30 minutes remaining:
The pressure was mounting. As we looked at the puzzles remaining in front of us, my colleagues all pondered the same question: Whose lame idea was it to do an escape room? But I pulled my team together and gave them an inspiring pep talk. I told them that I believed in each and every one of in them – with the exception of Howard. Then I sat in the corner and checked my Facebook news feed. Turns out someone I’ve never heard of named Doris Rutherford had twins on Thursday. So I posted a congratulatory note to her.
20 minutes remaining:
Amazingly, we had unlocked most of the boxes and were well on our way towards solving about 23% of the puzzles. But it was not looking hopeful. On the bright side, I had figured out that the conch shell symbol represented the number 7 and the sea horse represented the letter R. I had no idea what the hell I was supposed to do with that information, however.
With time dwindling, I decided to try something bold. I figured that in the deep ocean, there is this phenomenon called bio-luminescence – you know, where deep sea creatures give off their own light. So I came up with the brilliant idea to turn off all the lights to see if a clue might emerge in the darkness. To my astonishment, suddenly a loud crashing sound pierced the darkness, followed by a blood-curdling scream, followed by a stream of obscenities – something about who the f*ck turned off the lights. Then I turned the lights back on and gallantly helped my wife off the floor.
5 minutes remaining:
We were almost out of time. We had wracked our collective brains and still were nowhere near figuring out how to put the clues together. I had us review what we knew so far: A conch shell equals 7. The coordinates on the map of the world, when connected, make the outline of what looks vaguely to be a whale, or perhaps a ’75 AMC Pacer. We knew the locked box with the nautilus engraving was central to solving this puzzle. We also knew that there was no way in hell we were going to figure out how to open the locked box with the nautilus engraving – unless our hosts suddenly reversed their policy against using explosives.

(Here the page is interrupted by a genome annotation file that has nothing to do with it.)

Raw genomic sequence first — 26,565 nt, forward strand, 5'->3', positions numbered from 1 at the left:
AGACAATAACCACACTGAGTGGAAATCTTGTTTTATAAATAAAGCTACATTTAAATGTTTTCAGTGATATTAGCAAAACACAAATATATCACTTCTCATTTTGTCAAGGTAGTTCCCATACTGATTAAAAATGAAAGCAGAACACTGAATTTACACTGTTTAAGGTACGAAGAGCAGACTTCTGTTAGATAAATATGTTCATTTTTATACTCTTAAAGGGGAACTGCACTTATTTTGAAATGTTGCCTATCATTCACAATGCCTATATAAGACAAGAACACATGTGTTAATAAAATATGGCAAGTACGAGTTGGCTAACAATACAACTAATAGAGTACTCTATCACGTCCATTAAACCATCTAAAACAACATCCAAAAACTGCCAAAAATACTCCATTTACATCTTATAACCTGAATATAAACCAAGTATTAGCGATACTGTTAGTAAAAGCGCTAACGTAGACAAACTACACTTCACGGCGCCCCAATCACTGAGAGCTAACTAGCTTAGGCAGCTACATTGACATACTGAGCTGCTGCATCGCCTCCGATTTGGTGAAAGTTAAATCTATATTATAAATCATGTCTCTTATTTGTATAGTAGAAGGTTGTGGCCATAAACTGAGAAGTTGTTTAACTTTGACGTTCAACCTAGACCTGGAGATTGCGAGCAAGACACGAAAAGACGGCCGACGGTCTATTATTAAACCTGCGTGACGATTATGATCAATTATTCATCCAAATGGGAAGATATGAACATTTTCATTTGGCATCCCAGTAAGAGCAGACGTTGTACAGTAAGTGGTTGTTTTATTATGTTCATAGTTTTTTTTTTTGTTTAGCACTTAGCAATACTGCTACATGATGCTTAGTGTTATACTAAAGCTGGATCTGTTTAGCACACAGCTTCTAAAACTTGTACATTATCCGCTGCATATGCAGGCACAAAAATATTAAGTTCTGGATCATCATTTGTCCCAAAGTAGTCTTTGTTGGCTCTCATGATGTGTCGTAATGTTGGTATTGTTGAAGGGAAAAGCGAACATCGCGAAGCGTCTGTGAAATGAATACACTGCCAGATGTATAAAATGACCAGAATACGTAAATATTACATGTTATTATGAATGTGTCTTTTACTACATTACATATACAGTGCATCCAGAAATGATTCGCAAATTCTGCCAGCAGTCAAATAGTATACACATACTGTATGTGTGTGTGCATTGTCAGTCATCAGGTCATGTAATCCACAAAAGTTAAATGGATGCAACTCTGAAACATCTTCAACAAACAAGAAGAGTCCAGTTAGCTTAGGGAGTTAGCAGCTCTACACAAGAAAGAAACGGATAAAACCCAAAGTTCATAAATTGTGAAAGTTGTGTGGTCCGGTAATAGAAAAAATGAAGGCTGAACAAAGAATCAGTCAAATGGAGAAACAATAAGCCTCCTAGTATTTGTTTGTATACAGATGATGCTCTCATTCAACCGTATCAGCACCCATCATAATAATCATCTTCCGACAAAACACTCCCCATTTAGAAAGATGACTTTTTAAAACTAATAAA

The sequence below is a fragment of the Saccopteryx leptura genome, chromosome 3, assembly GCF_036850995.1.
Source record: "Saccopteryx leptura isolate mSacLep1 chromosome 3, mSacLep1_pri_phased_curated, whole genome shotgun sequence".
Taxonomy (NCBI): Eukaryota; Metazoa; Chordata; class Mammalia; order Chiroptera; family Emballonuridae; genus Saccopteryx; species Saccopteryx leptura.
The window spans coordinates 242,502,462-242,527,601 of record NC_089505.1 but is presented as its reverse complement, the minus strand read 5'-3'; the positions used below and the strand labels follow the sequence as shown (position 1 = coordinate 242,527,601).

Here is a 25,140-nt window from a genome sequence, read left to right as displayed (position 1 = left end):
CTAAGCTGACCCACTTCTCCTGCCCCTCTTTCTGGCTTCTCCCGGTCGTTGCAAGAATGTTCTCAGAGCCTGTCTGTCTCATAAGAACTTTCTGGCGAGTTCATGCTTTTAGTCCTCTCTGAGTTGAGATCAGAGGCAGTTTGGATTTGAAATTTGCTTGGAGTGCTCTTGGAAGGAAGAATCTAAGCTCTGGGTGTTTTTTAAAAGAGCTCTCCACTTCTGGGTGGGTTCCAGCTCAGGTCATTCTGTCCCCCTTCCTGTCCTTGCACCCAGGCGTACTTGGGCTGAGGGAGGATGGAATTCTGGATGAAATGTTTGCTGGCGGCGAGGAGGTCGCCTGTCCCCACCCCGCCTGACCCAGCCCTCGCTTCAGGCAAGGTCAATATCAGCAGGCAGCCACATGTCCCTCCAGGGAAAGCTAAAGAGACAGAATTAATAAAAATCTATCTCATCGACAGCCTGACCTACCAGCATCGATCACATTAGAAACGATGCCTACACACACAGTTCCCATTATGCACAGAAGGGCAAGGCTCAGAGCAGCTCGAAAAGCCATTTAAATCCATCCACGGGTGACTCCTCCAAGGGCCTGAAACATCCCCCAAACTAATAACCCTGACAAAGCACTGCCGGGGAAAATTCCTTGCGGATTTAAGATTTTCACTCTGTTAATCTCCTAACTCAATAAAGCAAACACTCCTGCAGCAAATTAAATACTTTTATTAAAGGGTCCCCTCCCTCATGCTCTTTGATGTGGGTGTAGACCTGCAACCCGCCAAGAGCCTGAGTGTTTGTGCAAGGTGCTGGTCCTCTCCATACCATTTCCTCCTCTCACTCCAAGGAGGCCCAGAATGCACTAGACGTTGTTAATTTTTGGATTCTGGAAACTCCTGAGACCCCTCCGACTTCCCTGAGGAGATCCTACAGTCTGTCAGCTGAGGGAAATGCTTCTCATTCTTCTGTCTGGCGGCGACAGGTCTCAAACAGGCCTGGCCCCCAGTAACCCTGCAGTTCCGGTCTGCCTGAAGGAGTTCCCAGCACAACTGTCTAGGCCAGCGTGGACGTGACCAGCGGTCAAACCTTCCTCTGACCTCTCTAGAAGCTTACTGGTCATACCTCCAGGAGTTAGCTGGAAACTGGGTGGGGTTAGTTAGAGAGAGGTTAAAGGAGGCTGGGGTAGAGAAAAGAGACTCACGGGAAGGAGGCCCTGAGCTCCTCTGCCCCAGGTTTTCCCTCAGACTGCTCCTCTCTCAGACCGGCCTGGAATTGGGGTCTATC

1 minute remaining:
With just seconds remaining, it was time for a Hail Mary. It had become painfully obvious there was no way on earth we were going to solve the puzzle and locate the key that unlocked the escape room door. So we used our collective brain trust to come up with an ingenious workaround – one which relied on the use of precise mapping to determine the optimal location on the wall to apply the sledgehammer we found in a closet we were not supposed to go near. With seconds to spare, we bludgeoned an opening just wide enough to crawl through to daylight.
When the last person finally wriggled through, we congratulated each other on an outstanding job of collaboration and teamwork. And the group was unanimous about one thing: this was the last time any of them would ever agree to any suggestion I came up with for a new adventure.
That’s the view from the bleachers. Perhaps I’m off base.
© Tim Jones, View from the Bleachers 2015